Debate over the Federal Home Loan Bank System is expected to reach a boiling point next year as the system's regulator and the Treasury Department advocate different blueprints for reform.
Created in 1932 to supply thrifts with a steady source of mortgage funding, the system today is the world's largest issuer of short-term debt and earns hundreds of millions of dollars annually by investing in securities rather than promoting housing.
Bruce Morrison, chairman of the Federal Housing Finance Board, which regulates the 12 Home Loan banks, said the system should be expanded so it serves as a central bank for community banks and provides targeted economic development financing.
The system's capital structure also must be overhauled, he said. A stock system based on risk, rather than assets, would be safer and sounder, he said.
This new structure also would let the system reduce its securities investments, he said. The asset-based system has left Home Loan banks with more capital than they need, forcing the institutions to invest in securities to ensure members earn a satisfactory return.
Another way to shrink the dependence on investments is to alter how the system pays for part of the government's 1989 bailout of the thrift industry, he said. Rather than contributing $300 million a year to pay off bailout bonds, the government should base the contribution on a percentage of member bank earnings, he said.
The Home Loan banks also should be allowed to pay better returns on stock to members that commit to remain in the system for several years at a time.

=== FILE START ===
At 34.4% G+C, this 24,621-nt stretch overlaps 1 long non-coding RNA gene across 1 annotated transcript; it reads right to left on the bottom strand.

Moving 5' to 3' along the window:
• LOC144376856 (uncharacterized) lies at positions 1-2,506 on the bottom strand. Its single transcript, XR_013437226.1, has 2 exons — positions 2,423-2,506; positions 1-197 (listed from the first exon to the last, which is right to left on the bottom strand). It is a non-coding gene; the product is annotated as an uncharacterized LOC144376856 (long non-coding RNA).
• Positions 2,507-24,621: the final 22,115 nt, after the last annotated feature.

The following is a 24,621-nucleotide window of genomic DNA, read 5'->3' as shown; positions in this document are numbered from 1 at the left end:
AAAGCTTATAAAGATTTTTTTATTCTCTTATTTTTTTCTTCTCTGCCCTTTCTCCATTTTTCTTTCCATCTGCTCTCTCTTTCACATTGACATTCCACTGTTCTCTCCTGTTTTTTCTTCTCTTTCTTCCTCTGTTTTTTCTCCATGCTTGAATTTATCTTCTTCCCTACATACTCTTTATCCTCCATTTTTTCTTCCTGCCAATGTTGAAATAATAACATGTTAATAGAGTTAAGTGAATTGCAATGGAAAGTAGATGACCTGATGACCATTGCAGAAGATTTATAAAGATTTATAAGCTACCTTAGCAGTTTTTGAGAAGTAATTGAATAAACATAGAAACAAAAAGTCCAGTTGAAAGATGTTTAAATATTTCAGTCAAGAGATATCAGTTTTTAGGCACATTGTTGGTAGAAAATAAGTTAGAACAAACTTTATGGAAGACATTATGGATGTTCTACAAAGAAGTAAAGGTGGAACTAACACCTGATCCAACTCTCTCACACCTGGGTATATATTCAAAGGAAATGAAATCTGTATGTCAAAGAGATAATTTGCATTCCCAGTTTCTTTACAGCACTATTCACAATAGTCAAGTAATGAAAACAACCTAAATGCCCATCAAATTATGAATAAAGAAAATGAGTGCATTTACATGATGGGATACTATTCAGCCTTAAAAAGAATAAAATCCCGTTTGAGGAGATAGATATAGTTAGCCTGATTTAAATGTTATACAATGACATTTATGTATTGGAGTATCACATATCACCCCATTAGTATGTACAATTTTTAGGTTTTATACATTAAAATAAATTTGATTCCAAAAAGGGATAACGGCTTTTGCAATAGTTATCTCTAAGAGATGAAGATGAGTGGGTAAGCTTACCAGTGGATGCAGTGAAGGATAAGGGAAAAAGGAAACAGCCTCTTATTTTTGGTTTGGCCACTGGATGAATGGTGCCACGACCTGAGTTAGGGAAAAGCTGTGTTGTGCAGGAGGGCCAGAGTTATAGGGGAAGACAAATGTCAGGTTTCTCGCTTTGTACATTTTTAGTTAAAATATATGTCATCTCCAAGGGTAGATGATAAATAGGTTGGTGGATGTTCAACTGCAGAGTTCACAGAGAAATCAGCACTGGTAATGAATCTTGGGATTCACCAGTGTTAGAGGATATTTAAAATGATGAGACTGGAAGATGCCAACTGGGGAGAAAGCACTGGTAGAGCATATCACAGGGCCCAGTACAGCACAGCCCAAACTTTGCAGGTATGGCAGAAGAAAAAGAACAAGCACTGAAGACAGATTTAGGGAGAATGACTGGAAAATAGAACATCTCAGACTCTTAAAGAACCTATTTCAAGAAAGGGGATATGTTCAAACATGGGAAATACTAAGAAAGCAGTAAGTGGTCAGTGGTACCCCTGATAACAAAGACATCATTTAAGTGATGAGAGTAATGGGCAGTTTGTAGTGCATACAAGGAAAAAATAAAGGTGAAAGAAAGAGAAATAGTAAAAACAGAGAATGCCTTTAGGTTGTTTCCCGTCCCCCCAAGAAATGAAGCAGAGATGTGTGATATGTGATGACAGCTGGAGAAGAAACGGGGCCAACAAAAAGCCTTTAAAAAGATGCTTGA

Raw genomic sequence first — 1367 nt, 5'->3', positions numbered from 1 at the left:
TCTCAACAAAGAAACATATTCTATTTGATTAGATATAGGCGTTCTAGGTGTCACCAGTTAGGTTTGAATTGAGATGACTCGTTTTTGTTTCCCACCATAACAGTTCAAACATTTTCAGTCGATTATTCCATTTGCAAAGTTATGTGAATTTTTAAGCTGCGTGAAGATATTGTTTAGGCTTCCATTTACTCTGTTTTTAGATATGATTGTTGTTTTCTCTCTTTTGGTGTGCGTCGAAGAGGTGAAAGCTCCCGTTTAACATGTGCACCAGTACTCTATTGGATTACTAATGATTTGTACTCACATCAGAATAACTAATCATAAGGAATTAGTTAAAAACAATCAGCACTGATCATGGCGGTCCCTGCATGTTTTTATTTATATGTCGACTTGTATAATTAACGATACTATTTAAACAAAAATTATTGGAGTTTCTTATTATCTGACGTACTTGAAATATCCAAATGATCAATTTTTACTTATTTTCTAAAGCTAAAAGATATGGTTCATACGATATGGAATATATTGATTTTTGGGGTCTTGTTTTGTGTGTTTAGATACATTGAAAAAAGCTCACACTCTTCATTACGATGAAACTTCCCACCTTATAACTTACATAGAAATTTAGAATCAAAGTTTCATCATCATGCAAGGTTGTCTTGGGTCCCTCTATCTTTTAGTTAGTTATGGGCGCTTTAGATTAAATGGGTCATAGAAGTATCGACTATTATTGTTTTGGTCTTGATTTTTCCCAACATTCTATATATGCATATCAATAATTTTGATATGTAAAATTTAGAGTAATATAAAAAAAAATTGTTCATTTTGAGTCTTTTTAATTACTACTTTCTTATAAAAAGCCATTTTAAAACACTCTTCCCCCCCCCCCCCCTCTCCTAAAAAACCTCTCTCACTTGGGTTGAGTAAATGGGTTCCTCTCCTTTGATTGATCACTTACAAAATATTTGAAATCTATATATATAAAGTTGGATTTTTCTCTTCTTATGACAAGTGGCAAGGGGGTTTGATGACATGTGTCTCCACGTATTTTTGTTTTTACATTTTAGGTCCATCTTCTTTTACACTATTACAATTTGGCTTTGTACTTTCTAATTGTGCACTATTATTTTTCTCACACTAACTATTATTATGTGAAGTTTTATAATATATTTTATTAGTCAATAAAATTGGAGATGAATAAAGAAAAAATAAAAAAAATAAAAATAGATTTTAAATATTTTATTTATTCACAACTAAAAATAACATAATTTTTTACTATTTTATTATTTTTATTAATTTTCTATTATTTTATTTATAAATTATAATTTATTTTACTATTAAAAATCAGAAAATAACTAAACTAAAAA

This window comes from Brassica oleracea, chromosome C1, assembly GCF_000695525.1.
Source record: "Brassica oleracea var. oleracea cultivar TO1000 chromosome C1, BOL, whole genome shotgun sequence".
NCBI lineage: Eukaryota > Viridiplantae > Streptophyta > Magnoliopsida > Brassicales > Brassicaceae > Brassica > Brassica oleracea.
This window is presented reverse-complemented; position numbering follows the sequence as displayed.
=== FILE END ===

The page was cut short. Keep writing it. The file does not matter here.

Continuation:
That would reward banks and thrifts that ensure the system's stability by agreeing not to withdraw their funds at short notice, he said.
Participation should be voluntary for all banks and thrifts, he said. Currently, the government requires thrifts to be members.
Mr. Morrison also wants measures that would allow smaller banks, those with less than $500 million of assets to borrow from the system using collateral that is less stringently tied to housing assets, such as rural and agricultural loans.
On the opposite side of the debate, Treasury advocates returning the Home Loan bank system to its original function of supporting home mortgage lending.
Richard S. Carnell, Treasury's assistant secretary for financial institutions, advocates limiting a Home Loan bank's investment portfolio to capital plus member deposits. Such a move would slash the portfolio from $150 billion to $45 billion.
He also supports making it tougher for Home Loan bank members to cash in their stock, but opposes Mr. Morrison's preferred stock plan.
Instead, he would make it more expensive to withdraw from the system on short notice. This would lessen the possibility that outside investors would ever want to own shares in the Home Loan banks.
He also would prevent the Home Loan bank system from expanding its mission unless it could show that the market was not already serving that specific need.
Regardless of the plan, Congress appears certain to tackle the issue next year.
"We're going to be in play," said J. Patrick Cave, assistant vice president of the Council of Federal Home Loan Banks, a trade group representing 10 of the 12 member banks.
"And we're going to be in play whether it's HR 10 (financial reform) or whether Sen. Chuck Hagel (R-Neb.) and Rep. Richard H. Baker (R-La.) put it in as a stand alone bill."
But others think that Home Loan bank reform must be tied to the financial reform bill. "I think the chances (of reform) are good," said Mr. Kenneth A. Guenther, executive vice president of the Independent Bankers Association of America.
"All the blocks are really in place, but in the context of a broader financial package."
Still, no one is willing to guarantee that reform will happen.
Efforts to change the system last year failed and the impeachment and crisis in the House Republican leadership have some questioning whether Congress will enact any legislation next year.